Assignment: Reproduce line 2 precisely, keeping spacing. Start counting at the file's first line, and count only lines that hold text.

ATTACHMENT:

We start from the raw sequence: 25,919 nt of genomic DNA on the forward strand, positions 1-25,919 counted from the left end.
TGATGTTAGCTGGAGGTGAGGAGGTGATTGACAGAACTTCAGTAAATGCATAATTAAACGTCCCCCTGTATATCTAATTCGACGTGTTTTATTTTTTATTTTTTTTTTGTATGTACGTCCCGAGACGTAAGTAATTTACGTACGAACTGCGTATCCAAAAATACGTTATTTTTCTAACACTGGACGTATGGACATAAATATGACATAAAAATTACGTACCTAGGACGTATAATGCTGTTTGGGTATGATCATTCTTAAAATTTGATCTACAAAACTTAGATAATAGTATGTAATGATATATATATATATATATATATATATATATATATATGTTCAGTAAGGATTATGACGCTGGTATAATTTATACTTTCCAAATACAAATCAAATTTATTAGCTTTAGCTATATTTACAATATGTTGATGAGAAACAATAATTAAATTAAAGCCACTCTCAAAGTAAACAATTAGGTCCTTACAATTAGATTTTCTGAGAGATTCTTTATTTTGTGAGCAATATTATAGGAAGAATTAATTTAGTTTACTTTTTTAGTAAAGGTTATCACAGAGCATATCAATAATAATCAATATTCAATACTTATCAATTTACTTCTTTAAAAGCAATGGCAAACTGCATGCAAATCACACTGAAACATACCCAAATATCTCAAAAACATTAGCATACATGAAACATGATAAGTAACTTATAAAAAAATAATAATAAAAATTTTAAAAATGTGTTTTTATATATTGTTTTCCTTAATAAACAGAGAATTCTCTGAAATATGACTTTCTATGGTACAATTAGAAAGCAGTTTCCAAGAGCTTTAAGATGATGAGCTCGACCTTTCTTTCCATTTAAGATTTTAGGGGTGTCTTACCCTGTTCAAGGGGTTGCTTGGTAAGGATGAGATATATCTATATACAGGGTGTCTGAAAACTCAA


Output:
TGATGTTAGCTGGAGGTGAGGAGGTGATTGACAGAACTTCAGTAAATGCATAATTAAACGTCCCCCTGTATATCTAATTCGACGTGTTTTATTTTTTATTTTTTTTTTGTATGTACGTCCCGAGACGTAAGTAATTTACGTACGAACTGCGTATCCAAAAATACGTTATTTTTCTAACACTGGACGTATGGACATAAATATGACATAAAAATTACGTACCTAGGACGTATAATGCTGTTTGGGTATGATCATTCTTAAAATTTGATCTACAAAACTTAGATAATAGTATGTAATGATATATATATATATATATATATATATATATATATATGTTCAGTAAGGATTATGACGCTGGTATAATTTATACTTTCCAAATACAAATCAAATTTATTAGCTTTAGCTATATTTACAATATGTTGATGAGAAACAATAATTAAATTAAAGCCACTCTCAAAGTAAACAATTAGGTCCTTACAATTAGATTTTCTGAGAGATTCTTTATTTTGTGAGCAATATTATAGGAAGAATTAATTTAGTTTACTTTTTTAGTAAAGGTTATCACAGAGCATATCAATAATAATCAATATTCAATACTTATCAATTTACTTCTTTAAAAGCAATGGCAAACTGCATGCAAATCACACTGAAACATACCCAAATATCTCAAAAACATTAGCATACATGAAACATGATAAGTAACTTATAAAAAAATAATAATAAAAATTTTAAAAATGTGTTTTTATATATTGTTTTCCTTAATAAACAGAGAATTCTCTGAAATATGACTTTCTATGGTACAATTAGAAAGCAGTTTCCAAGAGCTTTAAGATGATGAGCTCGACCTTTCTTTCCATTTAAGATTTTAGGGGTGTCTTACCCTGTTCAAGGGGTTGCTTGGTAAGGATGAGATATATCTATATACAGGGTGTCTGAAAACTCAA